“This is awesome, Captain Mortenson!” yells the steamship gunners as they fly over another piece of wreckage.The wreakage was a terrible sight because its another boat who hadn’t made it. “You’ve got an odd understanding of awesome,” the captain then added. He watched as a Horde mortar went saling over the boat. “Hold on boys!”

Anrietta, a human fighter, watched the various crewmembers  as they hustled about, preparing to land on this so-called new continent. The ship was sailing fast. And everyone seemed to be picking up the excitement, as they all waited to see what awaited them over the next few days of exploration.

She approaches a random infantryman and then nods at him. “So do you know what’s out there?”

“Nobody knows what’s out there, Lady, other than Horde,” he said.

“Oh, well, I guess we’ll find out,” she replied. She felt very excited, and couldn’t wait to get to where they were going.

All good? Great, now let’s start picking apart our patient. *hands you all surgeon’s masks*


Stop me if you’ve heard this one. The past, the present, and the future all walk into a bar. It was tense.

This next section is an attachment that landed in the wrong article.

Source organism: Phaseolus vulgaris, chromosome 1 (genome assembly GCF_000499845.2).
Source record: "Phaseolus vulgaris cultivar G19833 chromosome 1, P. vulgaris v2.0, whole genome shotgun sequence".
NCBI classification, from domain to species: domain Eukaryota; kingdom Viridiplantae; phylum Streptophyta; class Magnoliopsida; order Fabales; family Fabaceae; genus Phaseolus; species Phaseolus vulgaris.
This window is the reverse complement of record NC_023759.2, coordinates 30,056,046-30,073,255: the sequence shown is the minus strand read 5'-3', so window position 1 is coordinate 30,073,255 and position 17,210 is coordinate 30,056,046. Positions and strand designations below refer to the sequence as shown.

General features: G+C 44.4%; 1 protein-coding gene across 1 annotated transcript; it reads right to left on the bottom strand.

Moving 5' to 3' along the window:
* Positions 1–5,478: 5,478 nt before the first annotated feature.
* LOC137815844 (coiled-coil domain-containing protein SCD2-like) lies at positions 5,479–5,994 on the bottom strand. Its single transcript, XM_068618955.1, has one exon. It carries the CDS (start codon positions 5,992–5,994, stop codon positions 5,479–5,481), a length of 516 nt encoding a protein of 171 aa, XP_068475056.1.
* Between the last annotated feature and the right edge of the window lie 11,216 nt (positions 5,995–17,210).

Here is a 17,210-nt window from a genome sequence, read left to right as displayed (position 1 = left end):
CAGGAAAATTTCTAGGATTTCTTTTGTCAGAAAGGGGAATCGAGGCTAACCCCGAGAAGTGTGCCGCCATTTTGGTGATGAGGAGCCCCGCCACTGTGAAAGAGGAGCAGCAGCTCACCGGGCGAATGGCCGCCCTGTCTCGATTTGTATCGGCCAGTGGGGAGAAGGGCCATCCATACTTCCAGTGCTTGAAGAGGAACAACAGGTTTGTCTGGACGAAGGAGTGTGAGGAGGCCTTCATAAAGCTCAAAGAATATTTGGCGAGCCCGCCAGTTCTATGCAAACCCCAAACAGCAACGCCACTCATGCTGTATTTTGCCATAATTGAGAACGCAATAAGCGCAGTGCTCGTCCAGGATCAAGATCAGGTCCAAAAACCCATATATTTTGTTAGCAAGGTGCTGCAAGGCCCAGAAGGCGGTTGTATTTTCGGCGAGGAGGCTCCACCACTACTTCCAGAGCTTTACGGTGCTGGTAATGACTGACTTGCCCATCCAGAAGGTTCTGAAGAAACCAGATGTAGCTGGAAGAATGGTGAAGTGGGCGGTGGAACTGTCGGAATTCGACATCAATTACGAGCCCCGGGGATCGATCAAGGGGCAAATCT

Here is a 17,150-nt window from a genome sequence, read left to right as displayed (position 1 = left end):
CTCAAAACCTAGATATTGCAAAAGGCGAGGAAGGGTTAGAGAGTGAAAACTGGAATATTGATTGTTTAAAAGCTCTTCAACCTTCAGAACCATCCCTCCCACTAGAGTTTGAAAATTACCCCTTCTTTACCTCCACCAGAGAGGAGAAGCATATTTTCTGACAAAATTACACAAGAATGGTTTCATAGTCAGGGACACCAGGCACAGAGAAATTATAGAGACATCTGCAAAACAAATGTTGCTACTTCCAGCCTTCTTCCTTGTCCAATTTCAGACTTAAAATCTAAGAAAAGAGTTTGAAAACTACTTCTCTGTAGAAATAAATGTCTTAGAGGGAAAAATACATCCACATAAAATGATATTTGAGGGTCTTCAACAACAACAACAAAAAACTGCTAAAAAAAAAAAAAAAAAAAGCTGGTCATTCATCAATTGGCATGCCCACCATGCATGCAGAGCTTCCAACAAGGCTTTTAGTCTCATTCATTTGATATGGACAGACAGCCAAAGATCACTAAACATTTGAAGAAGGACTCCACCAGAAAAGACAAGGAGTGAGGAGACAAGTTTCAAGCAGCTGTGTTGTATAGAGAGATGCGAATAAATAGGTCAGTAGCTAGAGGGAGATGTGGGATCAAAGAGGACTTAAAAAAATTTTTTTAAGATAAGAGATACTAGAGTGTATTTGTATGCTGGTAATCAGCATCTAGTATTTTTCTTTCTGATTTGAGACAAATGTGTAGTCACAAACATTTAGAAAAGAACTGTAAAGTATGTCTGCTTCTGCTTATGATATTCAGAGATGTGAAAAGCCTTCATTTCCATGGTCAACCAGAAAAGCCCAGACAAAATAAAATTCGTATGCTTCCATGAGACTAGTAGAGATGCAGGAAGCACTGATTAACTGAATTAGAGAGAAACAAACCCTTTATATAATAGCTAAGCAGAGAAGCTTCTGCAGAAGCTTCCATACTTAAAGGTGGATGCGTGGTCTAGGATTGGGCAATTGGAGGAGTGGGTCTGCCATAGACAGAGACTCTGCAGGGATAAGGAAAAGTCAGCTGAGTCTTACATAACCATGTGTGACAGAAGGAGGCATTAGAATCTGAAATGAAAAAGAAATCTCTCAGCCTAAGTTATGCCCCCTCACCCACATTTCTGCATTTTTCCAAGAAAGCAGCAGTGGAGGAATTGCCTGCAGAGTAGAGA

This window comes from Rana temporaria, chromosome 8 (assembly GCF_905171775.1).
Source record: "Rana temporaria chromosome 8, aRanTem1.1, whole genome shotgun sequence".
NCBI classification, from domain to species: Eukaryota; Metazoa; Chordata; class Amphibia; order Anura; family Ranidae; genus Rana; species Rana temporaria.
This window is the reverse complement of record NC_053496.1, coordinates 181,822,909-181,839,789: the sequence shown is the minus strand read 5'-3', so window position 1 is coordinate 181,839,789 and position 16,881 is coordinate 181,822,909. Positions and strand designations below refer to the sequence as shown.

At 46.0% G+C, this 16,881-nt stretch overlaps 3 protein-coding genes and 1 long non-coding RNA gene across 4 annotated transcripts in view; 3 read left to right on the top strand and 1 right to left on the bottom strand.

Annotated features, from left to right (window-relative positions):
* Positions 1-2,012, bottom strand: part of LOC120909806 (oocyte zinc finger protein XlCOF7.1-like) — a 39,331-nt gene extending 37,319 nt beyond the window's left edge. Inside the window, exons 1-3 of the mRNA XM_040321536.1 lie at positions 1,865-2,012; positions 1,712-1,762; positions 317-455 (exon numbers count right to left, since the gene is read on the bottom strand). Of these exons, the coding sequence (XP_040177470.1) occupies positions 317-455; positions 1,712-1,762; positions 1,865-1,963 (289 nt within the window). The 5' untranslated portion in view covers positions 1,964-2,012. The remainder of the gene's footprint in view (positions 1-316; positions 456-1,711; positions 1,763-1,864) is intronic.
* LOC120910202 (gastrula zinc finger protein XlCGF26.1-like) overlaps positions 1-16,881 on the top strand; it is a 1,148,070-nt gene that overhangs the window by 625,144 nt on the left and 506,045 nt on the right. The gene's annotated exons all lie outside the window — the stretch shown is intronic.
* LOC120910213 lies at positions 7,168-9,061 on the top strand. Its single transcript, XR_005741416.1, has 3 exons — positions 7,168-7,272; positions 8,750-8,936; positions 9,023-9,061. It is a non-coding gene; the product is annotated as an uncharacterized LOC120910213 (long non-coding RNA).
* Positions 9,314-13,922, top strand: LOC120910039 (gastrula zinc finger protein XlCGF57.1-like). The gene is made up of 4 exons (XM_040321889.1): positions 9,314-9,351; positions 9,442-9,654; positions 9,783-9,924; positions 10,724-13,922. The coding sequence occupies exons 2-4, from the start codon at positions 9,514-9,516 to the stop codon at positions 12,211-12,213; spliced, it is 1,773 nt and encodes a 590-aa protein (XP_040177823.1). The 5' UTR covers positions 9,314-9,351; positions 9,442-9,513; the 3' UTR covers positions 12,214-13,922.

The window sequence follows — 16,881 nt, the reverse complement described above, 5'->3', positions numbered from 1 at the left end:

We’ve got:

  • “yells the […] as they fly over”
  • “… then added. He watched as …”
  • “waited to see”
  • “…she approaches as random…”

All those tenses smooshed together into a single unhappy time paradox.

Pick a tense.

In general (and this is a VERY STRONG opinion, so naturally people ignore it and do whatever they want) use past tense.

There are a LOT of new books out that use present tense, particularly in the Young Adult category. I personally dislike reading present tense, as I find it jarring and off-putting after having read past tense for so long.

Since I’m the one stitching up this patient, I’m going to say that during editing, everything shall be past tense.

*bangs gavel*

Subject-Verb Matching

More verbs? Oh yes. More verbs.

“… yells the steamship gunners … “

The steamship isn’t yelling. The gunners are yelling. Or, more precisely, a single gunner is probably yelling, as I’d be surprised to find them all so very well synchronized without a great deal of practice.

Re-writing to clarify a bit (leaving out the word “steamship” as it’s an adjective and just muddies the water when we’re trying to compare verbs and subjects):

  • The gunners yell. (correct!)